7. On October 1, 2009 Jonathan Vaughan, in the scope of his employment with Swift Transportation Company of Arizona, LLC and pursuant to the contract to do so, departed the Sears Logistics location in Middletown, Pennsylvania transporting Trailer number 083902 containing merchandise to be delivered to Sears Auto Center locations in Westminster, Maryland; Gaithersburg, Maryland; Silver Spring, Maryland; Bethesda, Maryland; and Dulles, Virginia.
In support of his response in opposition to the motion to dismiss, Plaintiff has submitted his own affidavit, dated April 19, 2013. In support of his affidavit, Plaintiff has attached a printed screenshot of a Web-page, http://slslogistics.com/aboutUs.html, dated April 18, 2013.
The Web-page is titled “About Us, ” and it states as follows:
Since 1939, Sears Logistics Services, Inc. (SLS) has become a supplier of best-in-class supply chain solutions. Headquartered in Hoffman Estates, IL(USA), SLS maintains partnerships across North America, Europe and Asia. With 49 facilities across the United States (capacity over 46.5 million square feet), SLS is one of the largest purchasers of worldwide transportation with the capacity and capability to move any type of product. SLS has the ability to provide end-to-end supply chain solutions that are integrated and synchronized to address unique challenges.
To meet customer freight needs, SLS provides access to transportation providers worldwide, including contract motor carriers, rail carriers, air freight carriers, and ocean carriers. With a performance-driven culture and proven track record of success, SLS has built a strong reputation as an industry leader.
See http://slslogistics.com/aboutUs.html (last accessed June 19, 2013). The “About Us” Web-page includes the following section subtitled “Service Offerings”:
Broad and inclusive service offerings ensure that customers win by delivering great logistics solutions at the right cost. SLS expertise can be broken down into the following areas:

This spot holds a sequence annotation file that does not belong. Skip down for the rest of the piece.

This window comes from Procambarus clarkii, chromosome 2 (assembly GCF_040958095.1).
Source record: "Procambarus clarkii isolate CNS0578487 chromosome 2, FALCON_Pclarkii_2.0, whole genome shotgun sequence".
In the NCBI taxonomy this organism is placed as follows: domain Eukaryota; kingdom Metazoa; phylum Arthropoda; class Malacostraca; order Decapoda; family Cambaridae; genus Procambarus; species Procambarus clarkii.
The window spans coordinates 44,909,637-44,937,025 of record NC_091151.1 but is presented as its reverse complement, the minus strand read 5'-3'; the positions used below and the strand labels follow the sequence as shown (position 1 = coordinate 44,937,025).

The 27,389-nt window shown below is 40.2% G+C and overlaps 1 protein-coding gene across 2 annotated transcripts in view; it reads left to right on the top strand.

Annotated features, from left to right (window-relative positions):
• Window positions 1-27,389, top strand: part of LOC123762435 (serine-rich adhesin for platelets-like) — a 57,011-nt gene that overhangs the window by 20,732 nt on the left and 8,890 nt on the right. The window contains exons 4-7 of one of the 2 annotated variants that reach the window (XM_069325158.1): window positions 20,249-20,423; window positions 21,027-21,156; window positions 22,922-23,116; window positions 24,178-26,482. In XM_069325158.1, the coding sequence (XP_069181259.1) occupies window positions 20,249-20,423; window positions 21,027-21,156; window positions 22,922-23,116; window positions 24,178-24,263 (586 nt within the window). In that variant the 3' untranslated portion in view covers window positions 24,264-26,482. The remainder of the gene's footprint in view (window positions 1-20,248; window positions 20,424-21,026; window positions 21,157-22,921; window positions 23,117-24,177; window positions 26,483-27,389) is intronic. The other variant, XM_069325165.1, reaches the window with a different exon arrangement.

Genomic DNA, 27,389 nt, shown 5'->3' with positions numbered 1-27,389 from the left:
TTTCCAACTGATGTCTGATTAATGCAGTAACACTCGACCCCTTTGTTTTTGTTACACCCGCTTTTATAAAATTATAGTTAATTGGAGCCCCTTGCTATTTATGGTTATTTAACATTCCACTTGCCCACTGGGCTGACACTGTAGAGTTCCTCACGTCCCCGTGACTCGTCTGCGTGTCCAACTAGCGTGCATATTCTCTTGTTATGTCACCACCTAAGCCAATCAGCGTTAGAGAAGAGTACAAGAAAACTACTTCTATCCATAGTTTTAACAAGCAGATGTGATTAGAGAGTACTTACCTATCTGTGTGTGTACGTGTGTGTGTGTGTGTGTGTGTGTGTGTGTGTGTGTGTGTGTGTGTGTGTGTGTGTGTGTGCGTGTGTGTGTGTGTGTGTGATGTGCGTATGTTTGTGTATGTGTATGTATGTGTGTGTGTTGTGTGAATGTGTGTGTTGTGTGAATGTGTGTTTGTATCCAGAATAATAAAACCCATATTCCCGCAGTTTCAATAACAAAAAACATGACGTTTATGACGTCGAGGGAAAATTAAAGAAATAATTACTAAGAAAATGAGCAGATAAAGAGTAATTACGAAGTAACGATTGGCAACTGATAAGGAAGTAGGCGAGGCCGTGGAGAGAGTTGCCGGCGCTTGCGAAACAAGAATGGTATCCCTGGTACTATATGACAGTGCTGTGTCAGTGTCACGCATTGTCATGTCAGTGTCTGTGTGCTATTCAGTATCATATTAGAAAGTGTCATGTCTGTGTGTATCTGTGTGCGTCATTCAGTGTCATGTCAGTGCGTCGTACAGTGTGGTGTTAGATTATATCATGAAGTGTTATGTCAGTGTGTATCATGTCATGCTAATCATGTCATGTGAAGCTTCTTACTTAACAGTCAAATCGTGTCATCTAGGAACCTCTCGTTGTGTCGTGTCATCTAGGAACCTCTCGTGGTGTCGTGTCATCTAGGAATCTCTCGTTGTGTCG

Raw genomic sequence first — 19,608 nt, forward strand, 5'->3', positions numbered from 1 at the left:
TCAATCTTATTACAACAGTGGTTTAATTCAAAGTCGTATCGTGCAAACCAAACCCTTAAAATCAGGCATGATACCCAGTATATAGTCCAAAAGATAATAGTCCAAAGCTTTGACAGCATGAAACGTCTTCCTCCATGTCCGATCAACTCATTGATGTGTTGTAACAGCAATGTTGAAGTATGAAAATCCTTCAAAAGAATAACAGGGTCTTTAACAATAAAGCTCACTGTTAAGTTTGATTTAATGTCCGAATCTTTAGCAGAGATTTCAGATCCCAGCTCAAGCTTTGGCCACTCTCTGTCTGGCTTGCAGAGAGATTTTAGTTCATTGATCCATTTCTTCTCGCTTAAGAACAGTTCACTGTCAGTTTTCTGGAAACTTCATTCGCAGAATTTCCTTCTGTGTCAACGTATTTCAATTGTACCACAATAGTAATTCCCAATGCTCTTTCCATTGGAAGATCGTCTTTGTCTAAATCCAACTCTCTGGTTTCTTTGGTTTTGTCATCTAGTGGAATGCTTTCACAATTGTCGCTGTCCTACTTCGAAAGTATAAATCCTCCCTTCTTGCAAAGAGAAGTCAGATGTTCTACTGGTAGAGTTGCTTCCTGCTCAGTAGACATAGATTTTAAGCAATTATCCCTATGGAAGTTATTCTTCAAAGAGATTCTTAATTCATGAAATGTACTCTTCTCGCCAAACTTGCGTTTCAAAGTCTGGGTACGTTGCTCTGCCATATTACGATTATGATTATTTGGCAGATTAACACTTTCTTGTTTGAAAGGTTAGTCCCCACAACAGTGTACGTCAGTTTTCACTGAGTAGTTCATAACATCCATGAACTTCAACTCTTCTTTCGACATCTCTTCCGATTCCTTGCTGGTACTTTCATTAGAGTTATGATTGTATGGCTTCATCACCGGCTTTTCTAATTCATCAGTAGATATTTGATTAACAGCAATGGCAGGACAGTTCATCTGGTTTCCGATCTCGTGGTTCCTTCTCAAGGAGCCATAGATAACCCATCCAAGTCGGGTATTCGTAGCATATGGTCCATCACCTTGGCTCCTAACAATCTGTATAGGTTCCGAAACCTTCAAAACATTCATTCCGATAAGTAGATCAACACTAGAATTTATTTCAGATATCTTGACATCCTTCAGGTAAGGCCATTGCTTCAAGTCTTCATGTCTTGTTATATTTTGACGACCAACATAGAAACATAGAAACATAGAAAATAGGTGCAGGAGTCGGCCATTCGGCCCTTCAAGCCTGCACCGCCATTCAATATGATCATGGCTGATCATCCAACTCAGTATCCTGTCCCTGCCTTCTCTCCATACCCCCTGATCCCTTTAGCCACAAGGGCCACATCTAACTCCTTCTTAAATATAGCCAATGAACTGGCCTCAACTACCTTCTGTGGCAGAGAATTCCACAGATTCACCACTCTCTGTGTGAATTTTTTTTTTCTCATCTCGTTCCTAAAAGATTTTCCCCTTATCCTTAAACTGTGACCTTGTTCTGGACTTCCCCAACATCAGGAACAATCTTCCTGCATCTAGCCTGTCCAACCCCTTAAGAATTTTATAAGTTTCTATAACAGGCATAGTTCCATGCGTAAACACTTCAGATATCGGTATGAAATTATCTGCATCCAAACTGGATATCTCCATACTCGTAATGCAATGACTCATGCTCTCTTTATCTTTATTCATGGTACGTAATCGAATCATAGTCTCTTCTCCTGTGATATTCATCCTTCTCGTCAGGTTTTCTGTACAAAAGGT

Inbound/Outbound Network Optimization
Freight Cost Reduction
Freight Consolidation/Deconsolidation Services
Global Transportation Network Design
Global Sourcing Solutions
Labor Performance Analysis
Plaintiff’s affidavit states that he “was a truck driver for Swift Transportation Company of Arizona, LLC, ” with which he “began employment . . . in March 2003, ” and provides the following statements (paragraph numbering omitted):
Swift Transportation is engaged solely in driving trucks. Swift never engages in the loading of trucks, which is a completely separate business from the driving of trucks. Sears Logistics Services, Inc. is not engaged in the business of driving trucks and to my knowledge they do not own any trucks. Sears Logistics Services, Inc. as shown by its website, is not engaged in the business of truck driving. As shown by its website, a page of which is attached hereto as Exhibit A, Sears Logistics Services, Inc. is engaged in the business of “Warehousing, eCommerce Fulfillment, Network Consulting, Facility Design, Project Management, Freight Management, Inbound/Outbound Network Optimization, Freight Cost Reduction, Freight Consolidation/Deconsolidation Services, Global Transportation Network Design, Global Sourcing Solutions, Labor Performance Analysis, and Reverse Logistics.” Truck driving is not a business Sears Logistics Services, Inc. holds itself out to the public as performing.
During my employment with Swift Transportation I am aware of employees of Sears Logistics Services, Inc. bringing suit successfully against Swift Transportation and its employees for alleged negligence in the performance of Swift Transportation’s truck driving. I am doing further research on this, as is my lawyer. In any event, I do not thing Sears Logistics Services, Inc. employees could successfully sue Swift Transportation if Swift Transportation is in the same trade or business as Sears Logistics Services, Inc.